Happy milestone birthday, Superstar Rajinikanth.
So you’ve finally done it. You’re making the jump. This time, it’s really happening, say the headlines. Having seen the announcement on Twitter, I feel like I’m hearing all your punch lines in a new meaning. Take “Idhu eppidi irukku?” It feels like that’s what you’d have mind-voiced after tweeting that you’ll launch your own party next month. There’s a nice ring to the timing. Last January, you had Darbar. This January, you’re planning an… arasiyal darbar.
As an aside, it’s nice to see the most-asked question for an earlier generation of film fans (“Neenga Rajini fan-aa Kamal fan-aa?) spill out of the cinema halls and into the political arena. As another aside, I wonder what you two might have discussed in earlier times, when we had a different Chief Minister. I feel like I’m hearing a title of a film you both did in a new meaning. Did you two shrug your shoulders and say: “Aval appadithaan?” And now, here you both are, in a whole other version of… Aadu puli aattam.
It’s amazing how many lines of yours have been tailored for politics:
From Baasha: Naan oru thadava sonna, nooru thadava sonna maadhiri!
You know what? It really seems like we’ve heard a hundred announcements about your political entry, until this one.
From Dharma Durai: Nallavana irukkalaam, aana romba nallavana irukka koodathu.
Can a good man, a really good man, thrive in politics?
From Muthu: Naan eppo varuven, eppidi varuven-nu yaarukkum theriyaadhu. Aana vara vendiya nerathula correct-aa varuven.
Everyone remembers Neelambari from Padayappa as a veiled reference to a former Chief Minister. But even in Muthu, you had a scene where you put a powerful woman in her place. I’m talking about the scene where Meena is performing on stage, and you keep sneezing, and she gets annoyed. You rebuke her with a long line, and she says anyone can speak from the stands. “But try making a speech from this stage, and you’ll see it’s not easy.”
What follows is classic image-building, worthy of MGR. The people around you — i.e., the “masses” — sing your praises. Meena is unimpressed. She says: “Medai yera mudiyuma?” Can he climb this stage? The “masses” continue to speak for you, and you pretend to be in that “don’t make me do this, guys” zone. That’s a great zone. It shows you don’t really want to be on a stage, but it’s these people around you who are making you get on one: you’re becoming a sort of reluctant messiah, so to speak. “Naama dhaan avara medai yethi vidanum”, say the masses. He won’t do it himself. We have to be the ones to get him on stage. The deed is done. You end up on stage. You end up delivering an amazing performance.
And then, we get the icing on the cake. The masses applaud. Meena asks, “So you think you’re a big guy if they clap for you?” And you reply, “It’s only their applause that makes one a big guy.”
Of course, you’ve always had a preference for “putting strong women in their place” roles. Take Mannan, for instance, where you reduce corporate strongwoman Vijayashanthi to a simpering housewife, packing your lunch dabba and blushing about your skills in the bedroom. But that was in 1992, and Muthu was in 1995. In just three years, the same “putting strong women in their place” scenario seemed to have acquired a distinct political hue, and by the time Padayappa rolled around, in 1999, there was no doubt anymore. (A long time later, there was some news that Neelambari was not actually you-know-who but inspired by Nandini from Ponniyin Selvan, but most of us just rolled our eyes and said: “Really!”)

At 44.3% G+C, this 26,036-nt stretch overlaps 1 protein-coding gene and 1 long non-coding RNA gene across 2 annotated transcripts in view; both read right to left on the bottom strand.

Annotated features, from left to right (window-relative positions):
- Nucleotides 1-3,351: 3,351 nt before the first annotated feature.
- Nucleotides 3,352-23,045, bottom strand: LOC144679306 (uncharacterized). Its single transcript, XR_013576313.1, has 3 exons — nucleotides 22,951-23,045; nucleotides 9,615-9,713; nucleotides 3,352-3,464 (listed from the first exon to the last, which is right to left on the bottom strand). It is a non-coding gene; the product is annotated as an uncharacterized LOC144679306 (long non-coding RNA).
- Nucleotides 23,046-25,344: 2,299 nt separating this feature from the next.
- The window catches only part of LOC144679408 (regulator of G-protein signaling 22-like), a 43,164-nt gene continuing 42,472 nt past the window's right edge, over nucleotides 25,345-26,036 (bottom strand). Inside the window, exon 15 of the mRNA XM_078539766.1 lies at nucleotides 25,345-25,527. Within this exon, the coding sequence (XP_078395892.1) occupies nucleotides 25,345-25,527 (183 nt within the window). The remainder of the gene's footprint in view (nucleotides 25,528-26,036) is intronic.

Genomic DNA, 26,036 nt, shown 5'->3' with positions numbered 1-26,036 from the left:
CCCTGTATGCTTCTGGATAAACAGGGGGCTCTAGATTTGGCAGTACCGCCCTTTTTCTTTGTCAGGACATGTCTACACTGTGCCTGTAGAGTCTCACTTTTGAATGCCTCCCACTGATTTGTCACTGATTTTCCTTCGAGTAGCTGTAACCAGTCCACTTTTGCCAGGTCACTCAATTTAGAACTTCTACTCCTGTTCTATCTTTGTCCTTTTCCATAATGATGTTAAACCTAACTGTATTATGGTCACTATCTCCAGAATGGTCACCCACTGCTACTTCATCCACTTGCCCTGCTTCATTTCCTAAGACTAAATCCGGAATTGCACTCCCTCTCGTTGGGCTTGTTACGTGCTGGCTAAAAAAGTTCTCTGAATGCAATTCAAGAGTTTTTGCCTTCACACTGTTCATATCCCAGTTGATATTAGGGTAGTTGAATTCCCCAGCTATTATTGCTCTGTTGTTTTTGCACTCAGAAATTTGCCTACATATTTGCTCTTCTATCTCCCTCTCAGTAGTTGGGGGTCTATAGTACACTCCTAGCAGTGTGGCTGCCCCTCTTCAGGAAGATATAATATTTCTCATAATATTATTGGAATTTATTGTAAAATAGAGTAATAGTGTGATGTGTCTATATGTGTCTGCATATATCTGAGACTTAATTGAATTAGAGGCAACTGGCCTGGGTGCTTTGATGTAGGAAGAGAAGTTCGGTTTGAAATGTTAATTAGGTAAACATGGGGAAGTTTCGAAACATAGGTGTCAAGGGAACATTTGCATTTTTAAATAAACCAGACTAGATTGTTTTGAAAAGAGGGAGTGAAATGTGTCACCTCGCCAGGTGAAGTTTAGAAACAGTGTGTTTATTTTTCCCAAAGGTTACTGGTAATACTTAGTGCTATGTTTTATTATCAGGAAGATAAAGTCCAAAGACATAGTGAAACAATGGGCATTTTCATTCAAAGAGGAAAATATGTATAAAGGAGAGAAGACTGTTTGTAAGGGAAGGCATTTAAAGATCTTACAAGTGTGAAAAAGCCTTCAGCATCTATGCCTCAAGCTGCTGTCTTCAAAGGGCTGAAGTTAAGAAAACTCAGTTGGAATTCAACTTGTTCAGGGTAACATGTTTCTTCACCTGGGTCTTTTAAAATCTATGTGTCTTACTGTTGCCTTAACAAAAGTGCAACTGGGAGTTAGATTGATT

From Padayappa: En vazhi, thani vazhi!
This, too, seems to have taken on a different hue, right? A saffron hue, if I may? Almost every actor-turned-politician from Tamil Nadu was a rationalist, in the hallowed tradition of their predecessors. But in your tweets, you promise something called “aanmeega arasiyal,” spiritual politics. Can politics in a state groomed and governed by the Dravidian movement ever be spiritual? Maybe that’s why some of your famous punch lines directly reference God.
From Arunachalam: Aandavan sollraan, Arunachalam seiyaraan.
From Uzhaippali: Nambala padacha aandavanukku dhaan theriyum yaara yenga eppidi vekkanum-nu.
And from real life, around 1996: “Even God can’t save Tamil Nadu if Jayalalithaa returns to power!”
The Uzhaippali line, too, comes with amazing image-building. The bad guys think they have hired you to act as the heir to a fortune. But you are only pretending to be an impostor. Because you really are the heir to that fortune.
Radha Ravi (one of the bad guys) asks who you really are. You say you are an orphan. Radha Ravi says, “Okay, so you don’t have parents. Do you have an address?” And you say, “Tamil Nadu.” And the reel-you begins to blur with the real-you in this 1993 release. The real-you is from Karnataka. The reel-you says, “The day I left my hometown and came here in search of a career… anni lendhu indha ooru dhaan enakku sondham.”
You add, “I may have no father or mother, but I have crores of brothers and sisters in this state.” Forget ‘Mannan’. You are now… ‘Annan’. I’m now reminded that your forthcoming film is called… ‘Annaatthe’!
Anyway, back to Uzhaippali. Referring to God, you say, “Yesterday, He made me a coolie.” (One can read that as “conductor.”) “Today, He’s made me an actor.” (You play an actor, an impostor, inside this scene, and of course, you are an actor in real life, too.) “Tomorrow?” You laugh and shrug, as though you don’t know what He has in store for you.
But surely one part of you always knew this day would come? Otherwise, it’s too much of a coincidence to see two decades-worth of such pointed punch lines. And that day is finally here.
From Baba: Naan late-aa vandhalum, latest-aa varuven.
Your recent tweets have your most powerful punch lines yet, in the form of hashtags.
Allow me to add a couple: